Utility payment delays will not be penalized this season in Latvia

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Before the new heating season, typically information is typically compiled on how much the population is in debt to utilities and thermal plants. This season, due to the energy price crisis, delayed payments will not be penalized, Latvian Radio reported on September 30.

The municipal company “Riga House Manager” (Rīgas namu pārvaldnieks, RNP) maintains almost 4,000 buildings in Riga, mainly multi-apartment buildings. Company spokesman Krists Leiškalns said the discipline of paying utility bills has been improving over the past two years. More than 80% of residents pay bills in time, 10% are delayed, and 10% are in debt. As of September 1, the company will not impose a penalty on its customers for late payments.

“The important thing is that this decision is synchronous with both [the water and heat suppliers], which is an essential part of the overall bill. By analyzing the previous period when these penalties were not in force, then we see people continuing to meet their obligations and paying for the services they received. This means that apparently if there are funds, they will settle in full for the services they have received,” the RNP representative said.

Few apartment houses have been renovated in Riga, slightly over 10, and also out of 140 buildings that have applied for renovation, half have abandoned the plan.

Andris Kabraks, Chairman of the Board of Valmiera house manager, said the company operates 143 multi-apartment buildings, 50 of which have been insulated, which means that heating bills will be smaller. The company will not offer any discounts to all customers, each problem case will be assessed individually. If an agreement is reached with the customer, penalties will not be applied.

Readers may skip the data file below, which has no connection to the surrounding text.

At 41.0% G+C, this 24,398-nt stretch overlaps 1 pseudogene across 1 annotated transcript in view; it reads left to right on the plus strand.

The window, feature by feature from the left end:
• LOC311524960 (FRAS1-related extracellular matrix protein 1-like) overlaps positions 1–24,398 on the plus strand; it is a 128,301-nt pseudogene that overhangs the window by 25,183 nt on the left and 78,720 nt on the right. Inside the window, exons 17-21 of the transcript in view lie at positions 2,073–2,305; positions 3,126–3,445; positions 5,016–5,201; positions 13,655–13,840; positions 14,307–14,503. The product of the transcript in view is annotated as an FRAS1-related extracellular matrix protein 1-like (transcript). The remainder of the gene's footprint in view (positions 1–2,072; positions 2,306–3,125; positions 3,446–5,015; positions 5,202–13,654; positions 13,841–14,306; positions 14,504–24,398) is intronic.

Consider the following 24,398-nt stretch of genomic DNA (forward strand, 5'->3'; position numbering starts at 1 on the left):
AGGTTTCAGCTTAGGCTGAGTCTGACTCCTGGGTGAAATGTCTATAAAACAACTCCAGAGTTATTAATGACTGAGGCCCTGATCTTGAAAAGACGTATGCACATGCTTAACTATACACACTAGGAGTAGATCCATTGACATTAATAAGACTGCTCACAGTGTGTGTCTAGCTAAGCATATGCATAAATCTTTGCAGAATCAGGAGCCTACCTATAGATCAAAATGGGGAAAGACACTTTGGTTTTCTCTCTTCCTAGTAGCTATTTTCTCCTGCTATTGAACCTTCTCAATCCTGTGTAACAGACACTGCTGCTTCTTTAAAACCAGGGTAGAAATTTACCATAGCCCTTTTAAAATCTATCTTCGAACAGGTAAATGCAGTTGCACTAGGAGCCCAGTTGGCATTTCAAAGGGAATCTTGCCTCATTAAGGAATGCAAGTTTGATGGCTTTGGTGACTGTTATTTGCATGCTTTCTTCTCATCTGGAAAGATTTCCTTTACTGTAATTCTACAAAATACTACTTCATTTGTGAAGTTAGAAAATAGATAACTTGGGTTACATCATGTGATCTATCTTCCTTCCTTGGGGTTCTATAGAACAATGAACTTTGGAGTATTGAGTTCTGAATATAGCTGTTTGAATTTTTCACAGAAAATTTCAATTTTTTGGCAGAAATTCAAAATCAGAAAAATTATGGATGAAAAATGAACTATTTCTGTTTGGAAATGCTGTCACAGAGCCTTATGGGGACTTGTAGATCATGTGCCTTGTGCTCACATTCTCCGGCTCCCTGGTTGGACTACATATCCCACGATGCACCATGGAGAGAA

Residents' debts typically rise in the winter but fall in the summer. In Daugavpils, the difficulty of paying utility bills is for 10-20% of the population, but this summer the residents could also prepay their bills. Daugavpils apartment and utility company spokeswoman Nataļja Rustkova said the company is managing around 800 homes.

"Well, of course, we think debt will rise further due to the start of the heating season by 20% certainly. Of course, they have the right to turn to the social service for benefits or to draw up a debt-cancellation schedule," Rustkova said.

Valdis Vītoliņš, board member of the Latvian Heating Companies Association, said that during the pandemic debts to heat suppliers have not increased, but now there are two important risk factors – the fact that some companies can cease or limit their activities, and high energy prices. But the government's decision this week to allocate additional funds to support district heating will improve the situation, said Vītoliņš.

Utility companies await the winter with concern, because, despite state aid, the bills will nevertheless be well higher than a year earlier, with the number of debtors likely to increase.

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